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Results of Early Data Show More Consistent Platelet Inhibition with Prasugrel Compared to Clopidogrel Across Three Distinct Trials
Indianapolis and Tokyo (ots/PRNewswire) - In three early-phase trials,(1,2,3) an investigational platelet inhibitor, prasugrel (CS-747, LY640315), demonstrated significantly higher and more consistent inhibition of platelet aggregation (IPA) compared to both placebo and the current standard of care, clopidogrel (Plavix(R)).
While each study was distinct in design and outcome, all three showed that prasugrel prevented platelets from aggregating better than clopidogrel. The data showed that response to prasugrel was consistent in terms of less variability in response rates and IPA achieved.
Data from these studies were presented this week at the American College of Cardiology annual scientific sessions in Orlando, Fla.
"The results from these early studies are very encouraging," said John T. Brandt, MD, a senior-level physician at Eli Lilly and Company (NYSE: LLY). "A more consistent, faster and greater level of platelet inhibition could have important implications for patient care." Eli Lilly and Company and Sankyo Company, Ltd. (TSE: 4501) are developing prasugrel as a potential treatment for patients who have suffered a heart attack or unstable angina (heart-related chest pain).
A Phase III clinical study with prasugrel is ongoing, the TRITON-TIMI 38 study. This study compares the effects of prasugrel with clopidogrel in up to 13,000 patients with acute coronary syndrome who are to undergo percutaneous coronary intervention (PCI). PCI is a procedure to open blockages in heart arteries, including the use of coronary stents. The primary focus of the study is to compare the agents' ability to prevent heart attack, stroke and death in patients who undergo PCI. The secondary focus is to look at the impact on bleeding, hospitalization for recurrent heart-related chest pain (ischemia) or the need for additional procedures to restore blood flow (urgent target vessel revascularization). Investigators interested in enrolling patients in TRITON-TIMI 38 should call (800) 385-4444.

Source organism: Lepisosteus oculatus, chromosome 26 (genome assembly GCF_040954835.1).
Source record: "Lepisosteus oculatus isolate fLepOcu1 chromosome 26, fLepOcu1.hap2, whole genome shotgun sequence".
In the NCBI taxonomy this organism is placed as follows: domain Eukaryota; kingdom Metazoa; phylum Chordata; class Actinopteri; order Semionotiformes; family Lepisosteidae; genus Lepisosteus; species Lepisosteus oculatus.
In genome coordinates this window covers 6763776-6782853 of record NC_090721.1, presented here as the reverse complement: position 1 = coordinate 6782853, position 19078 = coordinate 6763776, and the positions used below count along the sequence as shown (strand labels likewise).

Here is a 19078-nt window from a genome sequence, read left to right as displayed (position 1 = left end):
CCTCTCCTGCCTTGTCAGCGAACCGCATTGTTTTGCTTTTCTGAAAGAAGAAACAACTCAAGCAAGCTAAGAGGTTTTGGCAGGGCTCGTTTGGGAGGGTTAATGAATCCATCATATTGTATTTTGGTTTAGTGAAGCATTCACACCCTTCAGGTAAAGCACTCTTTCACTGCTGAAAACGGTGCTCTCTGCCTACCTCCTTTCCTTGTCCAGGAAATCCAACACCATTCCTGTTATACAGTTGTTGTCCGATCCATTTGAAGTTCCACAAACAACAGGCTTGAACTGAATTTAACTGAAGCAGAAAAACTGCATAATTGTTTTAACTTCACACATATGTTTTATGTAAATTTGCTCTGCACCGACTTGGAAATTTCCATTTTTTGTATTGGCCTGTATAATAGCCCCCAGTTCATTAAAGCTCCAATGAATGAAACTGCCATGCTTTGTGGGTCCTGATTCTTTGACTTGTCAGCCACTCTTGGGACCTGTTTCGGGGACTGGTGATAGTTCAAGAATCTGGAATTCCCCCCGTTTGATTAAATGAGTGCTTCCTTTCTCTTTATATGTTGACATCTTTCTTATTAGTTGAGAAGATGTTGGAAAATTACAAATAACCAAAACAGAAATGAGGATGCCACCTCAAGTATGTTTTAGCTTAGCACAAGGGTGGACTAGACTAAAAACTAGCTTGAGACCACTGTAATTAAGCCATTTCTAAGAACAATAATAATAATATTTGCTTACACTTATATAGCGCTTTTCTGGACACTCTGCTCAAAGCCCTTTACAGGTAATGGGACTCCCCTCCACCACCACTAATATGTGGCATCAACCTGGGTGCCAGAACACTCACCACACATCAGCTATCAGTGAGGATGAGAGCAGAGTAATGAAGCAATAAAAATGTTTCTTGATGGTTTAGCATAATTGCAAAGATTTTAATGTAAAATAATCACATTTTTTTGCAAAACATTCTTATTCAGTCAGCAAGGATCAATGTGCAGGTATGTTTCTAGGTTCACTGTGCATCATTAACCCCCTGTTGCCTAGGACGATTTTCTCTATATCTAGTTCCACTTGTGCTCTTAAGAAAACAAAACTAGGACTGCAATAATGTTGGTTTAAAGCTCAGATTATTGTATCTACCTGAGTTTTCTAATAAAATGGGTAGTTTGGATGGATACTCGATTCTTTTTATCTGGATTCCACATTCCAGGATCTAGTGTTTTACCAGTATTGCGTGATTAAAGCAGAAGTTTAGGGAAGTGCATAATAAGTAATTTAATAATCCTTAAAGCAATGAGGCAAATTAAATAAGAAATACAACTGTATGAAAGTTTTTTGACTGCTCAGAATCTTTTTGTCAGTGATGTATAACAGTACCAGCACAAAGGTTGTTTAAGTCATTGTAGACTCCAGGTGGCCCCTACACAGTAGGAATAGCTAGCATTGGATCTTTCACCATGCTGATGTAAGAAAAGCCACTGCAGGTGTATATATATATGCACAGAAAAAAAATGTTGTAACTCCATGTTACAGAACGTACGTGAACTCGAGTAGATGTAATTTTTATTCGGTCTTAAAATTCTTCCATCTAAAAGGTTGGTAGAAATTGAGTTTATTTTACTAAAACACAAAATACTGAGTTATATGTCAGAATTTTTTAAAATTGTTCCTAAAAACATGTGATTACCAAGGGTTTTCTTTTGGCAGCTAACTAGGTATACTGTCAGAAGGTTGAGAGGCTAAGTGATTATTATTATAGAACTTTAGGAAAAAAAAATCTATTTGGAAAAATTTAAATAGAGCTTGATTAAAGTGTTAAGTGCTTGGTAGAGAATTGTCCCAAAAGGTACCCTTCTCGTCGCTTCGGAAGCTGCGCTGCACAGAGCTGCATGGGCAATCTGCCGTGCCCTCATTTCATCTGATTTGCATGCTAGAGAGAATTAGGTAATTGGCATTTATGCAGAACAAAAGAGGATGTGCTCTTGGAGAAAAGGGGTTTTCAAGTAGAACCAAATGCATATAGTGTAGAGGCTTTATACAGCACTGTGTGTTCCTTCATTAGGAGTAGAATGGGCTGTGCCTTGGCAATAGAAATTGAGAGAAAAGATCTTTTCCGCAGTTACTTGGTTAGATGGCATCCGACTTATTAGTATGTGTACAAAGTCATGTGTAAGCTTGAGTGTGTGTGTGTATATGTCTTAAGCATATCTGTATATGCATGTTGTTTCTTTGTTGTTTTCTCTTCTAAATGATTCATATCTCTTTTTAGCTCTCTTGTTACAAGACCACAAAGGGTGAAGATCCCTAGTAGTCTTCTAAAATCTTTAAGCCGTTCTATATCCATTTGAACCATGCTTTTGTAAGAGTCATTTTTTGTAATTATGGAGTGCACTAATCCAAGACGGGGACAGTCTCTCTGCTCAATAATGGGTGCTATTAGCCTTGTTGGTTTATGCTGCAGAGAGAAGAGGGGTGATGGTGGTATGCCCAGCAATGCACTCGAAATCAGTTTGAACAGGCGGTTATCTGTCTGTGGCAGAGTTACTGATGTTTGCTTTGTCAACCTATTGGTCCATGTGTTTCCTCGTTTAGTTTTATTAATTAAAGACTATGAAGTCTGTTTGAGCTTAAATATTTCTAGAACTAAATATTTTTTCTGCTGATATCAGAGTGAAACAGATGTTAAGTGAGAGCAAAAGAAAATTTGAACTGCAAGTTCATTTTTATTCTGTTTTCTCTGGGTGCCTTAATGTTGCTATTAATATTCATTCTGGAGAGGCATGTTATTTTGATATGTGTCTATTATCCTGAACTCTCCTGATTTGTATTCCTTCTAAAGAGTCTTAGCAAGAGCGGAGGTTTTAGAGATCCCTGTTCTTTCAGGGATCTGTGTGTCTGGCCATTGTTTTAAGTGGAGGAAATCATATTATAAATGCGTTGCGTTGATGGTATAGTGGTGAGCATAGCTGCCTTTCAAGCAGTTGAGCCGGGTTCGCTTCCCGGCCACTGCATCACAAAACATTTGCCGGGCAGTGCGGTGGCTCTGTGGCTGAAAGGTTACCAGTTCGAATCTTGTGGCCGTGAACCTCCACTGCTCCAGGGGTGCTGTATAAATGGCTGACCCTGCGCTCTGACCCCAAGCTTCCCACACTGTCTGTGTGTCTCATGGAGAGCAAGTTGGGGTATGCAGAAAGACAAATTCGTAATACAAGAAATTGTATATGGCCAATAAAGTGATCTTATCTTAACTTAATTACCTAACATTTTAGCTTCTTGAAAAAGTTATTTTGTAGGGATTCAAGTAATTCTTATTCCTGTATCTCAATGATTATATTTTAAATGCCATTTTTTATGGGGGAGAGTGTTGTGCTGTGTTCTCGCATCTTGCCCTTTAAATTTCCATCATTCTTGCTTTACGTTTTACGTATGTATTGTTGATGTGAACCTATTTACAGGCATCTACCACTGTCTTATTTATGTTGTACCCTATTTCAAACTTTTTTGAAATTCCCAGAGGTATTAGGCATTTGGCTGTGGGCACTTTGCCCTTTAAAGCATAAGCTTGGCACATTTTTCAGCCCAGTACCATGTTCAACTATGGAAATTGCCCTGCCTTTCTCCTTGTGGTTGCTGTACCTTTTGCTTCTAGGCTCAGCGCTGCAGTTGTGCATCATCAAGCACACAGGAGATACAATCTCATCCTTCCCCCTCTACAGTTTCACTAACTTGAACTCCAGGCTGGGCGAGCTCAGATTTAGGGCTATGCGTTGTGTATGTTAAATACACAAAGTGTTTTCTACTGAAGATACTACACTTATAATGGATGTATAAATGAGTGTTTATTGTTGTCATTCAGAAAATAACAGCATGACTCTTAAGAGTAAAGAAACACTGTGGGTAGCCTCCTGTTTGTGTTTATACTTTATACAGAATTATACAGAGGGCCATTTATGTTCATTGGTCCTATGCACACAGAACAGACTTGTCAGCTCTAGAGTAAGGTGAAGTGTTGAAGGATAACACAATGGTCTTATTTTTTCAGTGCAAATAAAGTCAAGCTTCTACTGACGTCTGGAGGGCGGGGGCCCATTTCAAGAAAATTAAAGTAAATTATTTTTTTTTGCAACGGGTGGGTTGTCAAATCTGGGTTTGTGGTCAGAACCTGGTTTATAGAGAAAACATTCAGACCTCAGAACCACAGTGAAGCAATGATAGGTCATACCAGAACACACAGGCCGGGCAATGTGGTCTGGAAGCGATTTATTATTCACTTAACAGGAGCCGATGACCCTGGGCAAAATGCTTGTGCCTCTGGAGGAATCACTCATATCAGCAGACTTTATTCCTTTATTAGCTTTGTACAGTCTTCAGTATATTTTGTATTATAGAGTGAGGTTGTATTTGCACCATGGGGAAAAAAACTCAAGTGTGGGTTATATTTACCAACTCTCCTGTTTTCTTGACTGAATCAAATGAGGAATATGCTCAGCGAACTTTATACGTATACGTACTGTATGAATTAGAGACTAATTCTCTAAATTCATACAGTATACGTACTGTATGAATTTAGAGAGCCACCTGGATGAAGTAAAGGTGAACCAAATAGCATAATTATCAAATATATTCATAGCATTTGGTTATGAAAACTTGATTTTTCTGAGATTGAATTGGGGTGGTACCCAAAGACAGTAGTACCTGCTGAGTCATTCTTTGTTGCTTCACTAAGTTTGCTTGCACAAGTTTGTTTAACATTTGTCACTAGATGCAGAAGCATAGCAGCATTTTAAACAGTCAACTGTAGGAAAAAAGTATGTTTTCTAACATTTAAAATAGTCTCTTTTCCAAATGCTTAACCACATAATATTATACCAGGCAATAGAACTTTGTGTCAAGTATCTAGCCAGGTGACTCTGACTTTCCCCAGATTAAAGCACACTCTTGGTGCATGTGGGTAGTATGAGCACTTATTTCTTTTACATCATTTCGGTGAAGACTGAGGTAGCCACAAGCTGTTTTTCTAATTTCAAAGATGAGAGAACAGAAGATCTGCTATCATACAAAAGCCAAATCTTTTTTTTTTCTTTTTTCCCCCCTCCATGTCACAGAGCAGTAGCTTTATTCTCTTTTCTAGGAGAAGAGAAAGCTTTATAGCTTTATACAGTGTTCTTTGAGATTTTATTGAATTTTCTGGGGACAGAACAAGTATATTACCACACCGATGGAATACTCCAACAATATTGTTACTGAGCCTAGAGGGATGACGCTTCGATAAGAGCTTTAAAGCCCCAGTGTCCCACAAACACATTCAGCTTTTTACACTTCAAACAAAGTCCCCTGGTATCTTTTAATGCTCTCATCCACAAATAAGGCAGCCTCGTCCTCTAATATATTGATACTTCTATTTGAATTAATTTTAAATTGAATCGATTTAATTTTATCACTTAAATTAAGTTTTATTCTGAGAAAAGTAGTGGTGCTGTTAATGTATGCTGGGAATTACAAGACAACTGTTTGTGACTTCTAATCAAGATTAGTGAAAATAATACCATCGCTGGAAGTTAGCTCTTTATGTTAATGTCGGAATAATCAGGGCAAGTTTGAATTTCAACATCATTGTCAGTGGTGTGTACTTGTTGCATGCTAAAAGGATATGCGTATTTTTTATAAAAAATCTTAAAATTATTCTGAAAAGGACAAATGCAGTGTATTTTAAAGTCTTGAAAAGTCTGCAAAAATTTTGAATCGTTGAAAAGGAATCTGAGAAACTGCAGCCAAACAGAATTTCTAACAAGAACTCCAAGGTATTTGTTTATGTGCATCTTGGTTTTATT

"We're looking forward to building on the data presented here at ACC," said Eugene Braunwald, MD, Distinguished Hersey Professor of Medicine, Harvard Medical School, Boston, MA, and lead investigator of the TRITON-TIMI 38 study. "TRITON is testing whether prasugrel's differential effects on platelets will translate into clinical benefits for patients."
Added Fortunato Senatore, MD, PhD, a senior-level physician at Sankyo: "We are hopeful that prasugrel will be a promising addition to the developing class of ADP receptor antagonists. This class of drug has revolutionized the practice of cardiology, particularly with respect to percutaneous coronary intervention."
Heart disease and stroke kill about 17 million people a year, which is almost one-third of all deaths globally. By 2020, heart disease and stroke will become the leading cause of both death and disability worldwide, with the number of fatalities projected to increase to over 20 million a year and by 2030 to over 24 million a year.(4)
About the Studies
In one Phase I study ("Superior Responder Rate for Inhibition of Platelet Aggregation With a 60 mg Loading Dose of Prasugrel (CS-747, LY640315) Compared With a 300 mg Loading Dose of Clopidogrel" - abstract 868-5), 68 healthy subjects were randomized to receive either a 60 mg loading dose of prasugrel or the approved 300 mg loading dose of clopidogrel in a 2-way cross-over design. In this study, all prasugrel-treated patients (100%) achieved a greater than 25 percent inhibition of platelet aggregation compared to 42.4% of clopidogrel-treated patients who achieved this level of platelet inhibition (p less than or equal to .001).
In a separate, double-blind, placebo-controlled multiple oral dose Phase I study ("A Comparison of Prasugrel (CS-747, LY640315) With Clopidogrel on Platelet Function in Healthy Male Volunteers" - abstract 868-8), 30 healthy male volunteers were randomized to receive potential maintenance doses of prasugrel 5 mg, 10 mg or 20 mg, the approved clopidogrel maintenance dose of 75 mg, or placebo. Study medications were taken once daily for 10 days and bleeding times and platelet aggregation were measured in laboratory tests. After 10 days, the maximum level of platelet inhibition was greater for all prasugrel doses than for 75 mg clopidogrel (p less than or equal to 0.011).